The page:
4. Divergent Evolution in Education for Sustainable Development Policy in the United Kingdom: Current Status, Best Practice, and Opportunities for the Future

    Directory of Open Access Journals (Sweden)

    William Scott

    2013-04-01

    Full Text Available This paper discusses the current status of all aspects of education for sustainable development (ESD across the United Kingdom (UK, drawing on evidence from its political jurisdictions (England, Northern Ireland, Scotland and Wales, and setting out some characteristics of best practice. The paper analyzes current barriers to progress, and outlines future opportunities for enhancing the core role of education and learning in the pursuit of a more sustainable future. Although effective ESD exists at all levels, and in most learning contexts across the UK, with good teaching and enhanced learner outcomes, the authors argue that a wider adoption of ESD would result from the development of a strategic framework which puts it at the core of the education policy agenda in every jurisdiction. This would provide much needed coherence, direction and impetus to existing initiatives, scale up and build on existing good practice, and prevent unnecessary duplication of effort and resources. The absence of an overarching UK strategy for sustainable development that sets out a clear vision about the contribution learning can make to its goals is a major barrier to progress. This strategy needs to be coupled with the establishment of a pan-UK forum for overseeing the promotion, implementation and evaluation of ESD.

  5. Toward a Critical Peace Education for Sustainability

    Science.gov (United States)

    Brantmeier, Edward J.

    2013-01-01

    This article proposes the need for peace education as a field to embrace critical power analysis of place in efforts toward social and environmental sustainability. Rather than status quo reproduction, a critical peace education for sustainability should both elucidate and transform the power dynamics inherent in structural violence and cultural…

  6. Challenges in higher education for sustainability

    CERN Document Server

    Filho, Walter

    2016-01-01

    This book presents the latest advances on the incorporation of sustainability in higher education. Different aspects such as the environmental, economic and social are here discussed. Several examples illustrating how sustainability in higher education is being pursued in different countries can be found in this book. Case studies include institutions from Kosovo, Brazil, Portugal, UK, Canada and USA.

  7. Towards Sustainable Internationalisation of Higher Education

    Science.gov (United States)

    Ilieva, Roumiana; Beck, Kumari; Waterstone, Bonnie

    2014-01-01

    This article engages with the question: what does the internationalisation of higher education in times of globalisation sustain and what should it sustain? We first consider, through literature on globalisation and Stier's ("Glob Soc Educ" 2(1):1-28, 2004) work, limitations of currently prevalent perspectives on…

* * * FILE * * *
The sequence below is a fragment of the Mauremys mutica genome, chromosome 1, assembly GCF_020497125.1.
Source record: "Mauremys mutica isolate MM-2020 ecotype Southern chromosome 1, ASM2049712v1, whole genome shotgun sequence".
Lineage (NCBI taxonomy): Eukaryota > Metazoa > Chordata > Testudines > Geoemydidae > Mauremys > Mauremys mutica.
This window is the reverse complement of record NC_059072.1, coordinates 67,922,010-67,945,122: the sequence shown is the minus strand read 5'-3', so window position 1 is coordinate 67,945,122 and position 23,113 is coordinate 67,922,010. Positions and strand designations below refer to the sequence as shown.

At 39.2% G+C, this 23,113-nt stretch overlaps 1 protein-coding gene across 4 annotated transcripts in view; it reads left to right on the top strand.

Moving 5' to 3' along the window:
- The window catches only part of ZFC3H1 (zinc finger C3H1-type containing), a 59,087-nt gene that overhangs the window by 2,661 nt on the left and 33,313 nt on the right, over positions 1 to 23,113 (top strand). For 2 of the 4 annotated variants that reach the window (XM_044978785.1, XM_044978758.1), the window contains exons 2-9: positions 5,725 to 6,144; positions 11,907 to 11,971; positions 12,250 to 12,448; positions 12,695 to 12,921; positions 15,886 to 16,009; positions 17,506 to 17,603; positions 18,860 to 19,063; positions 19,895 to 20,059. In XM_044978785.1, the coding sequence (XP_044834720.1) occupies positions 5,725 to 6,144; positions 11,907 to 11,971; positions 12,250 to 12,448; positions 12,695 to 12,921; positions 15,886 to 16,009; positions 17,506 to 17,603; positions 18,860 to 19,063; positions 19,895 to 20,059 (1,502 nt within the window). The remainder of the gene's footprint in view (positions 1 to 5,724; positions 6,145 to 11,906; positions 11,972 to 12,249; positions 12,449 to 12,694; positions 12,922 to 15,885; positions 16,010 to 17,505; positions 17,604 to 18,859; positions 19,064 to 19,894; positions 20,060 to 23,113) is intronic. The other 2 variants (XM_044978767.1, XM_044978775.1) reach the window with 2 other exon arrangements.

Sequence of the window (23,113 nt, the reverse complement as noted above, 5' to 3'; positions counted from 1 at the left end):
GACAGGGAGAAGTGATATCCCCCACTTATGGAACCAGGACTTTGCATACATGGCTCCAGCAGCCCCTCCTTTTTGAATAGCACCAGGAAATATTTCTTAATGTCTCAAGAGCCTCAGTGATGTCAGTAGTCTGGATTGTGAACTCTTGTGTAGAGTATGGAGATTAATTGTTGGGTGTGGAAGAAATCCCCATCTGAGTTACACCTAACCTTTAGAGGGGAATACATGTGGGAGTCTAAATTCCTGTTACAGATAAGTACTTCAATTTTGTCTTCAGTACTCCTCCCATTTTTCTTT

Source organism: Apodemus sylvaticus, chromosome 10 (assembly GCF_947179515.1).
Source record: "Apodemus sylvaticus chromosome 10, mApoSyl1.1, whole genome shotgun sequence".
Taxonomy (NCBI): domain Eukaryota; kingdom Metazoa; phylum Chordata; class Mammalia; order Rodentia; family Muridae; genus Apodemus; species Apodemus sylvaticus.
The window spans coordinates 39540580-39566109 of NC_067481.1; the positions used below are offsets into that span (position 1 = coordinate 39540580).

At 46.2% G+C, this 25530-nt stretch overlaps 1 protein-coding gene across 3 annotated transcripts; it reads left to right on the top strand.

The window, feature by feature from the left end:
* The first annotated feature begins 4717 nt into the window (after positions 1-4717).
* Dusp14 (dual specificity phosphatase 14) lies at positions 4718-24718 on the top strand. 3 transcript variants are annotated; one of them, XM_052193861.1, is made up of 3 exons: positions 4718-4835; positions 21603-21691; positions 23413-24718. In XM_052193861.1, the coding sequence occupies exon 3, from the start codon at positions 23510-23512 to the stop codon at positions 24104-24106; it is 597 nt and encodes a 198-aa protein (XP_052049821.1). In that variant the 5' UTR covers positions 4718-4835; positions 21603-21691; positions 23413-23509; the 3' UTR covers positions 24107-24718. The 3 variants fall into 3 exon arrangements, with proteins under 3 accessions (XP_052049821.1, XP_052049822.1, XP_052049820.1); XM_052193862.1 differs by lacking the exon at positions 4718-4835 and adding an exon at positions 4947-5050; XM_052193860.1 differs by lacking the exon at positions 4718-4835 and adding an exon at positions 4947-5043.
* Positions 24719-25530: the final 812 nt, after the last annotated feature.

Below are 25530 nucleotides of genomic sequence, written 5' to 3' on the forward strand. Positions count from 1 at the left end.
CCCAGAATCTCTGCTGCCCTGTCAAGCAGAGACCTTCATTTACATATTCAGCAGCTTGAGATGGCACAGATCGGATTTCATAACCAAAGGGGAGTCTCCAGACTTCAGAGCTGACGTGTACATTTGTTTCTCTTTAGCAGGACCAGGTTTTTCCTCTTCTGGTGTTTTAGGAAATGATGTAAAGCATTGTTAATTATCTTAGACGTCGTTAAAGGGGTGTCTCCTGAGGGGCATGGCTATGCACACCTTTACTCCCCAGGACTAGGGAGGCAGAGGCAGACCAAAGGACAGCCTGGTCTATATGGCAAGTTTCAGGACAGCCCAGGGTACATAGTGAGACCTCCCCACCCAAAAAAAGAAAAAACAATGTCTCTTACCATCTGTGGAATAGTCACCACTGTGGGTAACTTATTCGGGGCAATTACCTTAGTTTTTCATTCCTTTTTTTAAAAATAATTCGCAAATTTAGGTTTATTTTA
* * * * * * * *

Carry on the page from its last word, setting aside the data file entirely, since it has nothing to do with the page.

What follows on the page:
8. Crowd-sourcing higher education architecting the sustainable design and development of E-Learning in Africa

    Directory of Open Access Journals (Sweden)

    Griff Richards

    2013-01-01

    Full Text Available Post-secondary access in Africa hovers around 6%, in part because there is a lack of access to physical campuses. In Phase I of the African Virtual University’s Multinational Project, 73 undergraduate courses were developed and published as OERs in English, French and Portuguese. These in turn were adopted and localized by African universities. While over 1.3 million downloads of the materials have taken place in the last 5 years, no attempt was made to harness the input of user to maintain or improve the courses. Seven years later, the African Virtual University will renew these courses along with another 50 or so in disciplines of high demand. But this time the AVU architecture will call for a sustainable approach to e-learning that challenges the 22 universities in 15 countries to not only help further develop the courses, but also to maintain them and sustain them across multiple languages.This article discusses the potential role of crowd-sourcing in curriculum development, and sketches a preliminary architecture for building a community of practice to sustain e-Learning in Africa. 

  9. Sustainable development strategy : moving forward

    International Nuclear Information System (INIS)

    2004-01-01

    This publication demonstrates the steps that Natural Resources Canada has taken to optimize the contribution of natural resources to sustainable development. Canada's forestry, minerals, metals and energy sectors are key components to Canada's overall economy and society. The Sustainable Development Strategy (SDS) focuses on the development and use of Canada's resources in a responsible manner that will maintain the integrity of natural ecosystems and safeguard the quality of life for Canadians. All decision-making takes into account economic, environmental and social considerations. The challenges facing the natural resources sector include the management of forests, the development of clean energy options, and the recycling and reuse of minerals and metals resources. This publication outlines the specific goals and objectives set by Natural Resources Canada that will make the SDS possible through programs, policies, legislation, technology utilization and operations. It also describes Canada's progress in meeting the following 4 commitments: (1) Canadians make better decisions that advance sustainable development, (2) Canadians are taking action to reduce greenhouse gas emissions and adapt to the effects of climate change, (3) Canada is recognized globally as a responsible steward of natural resources and a leader in advancing sustainable development, and (4) Natural Resources Canada demonstrates its commitment to sustainable development in its operations. tabs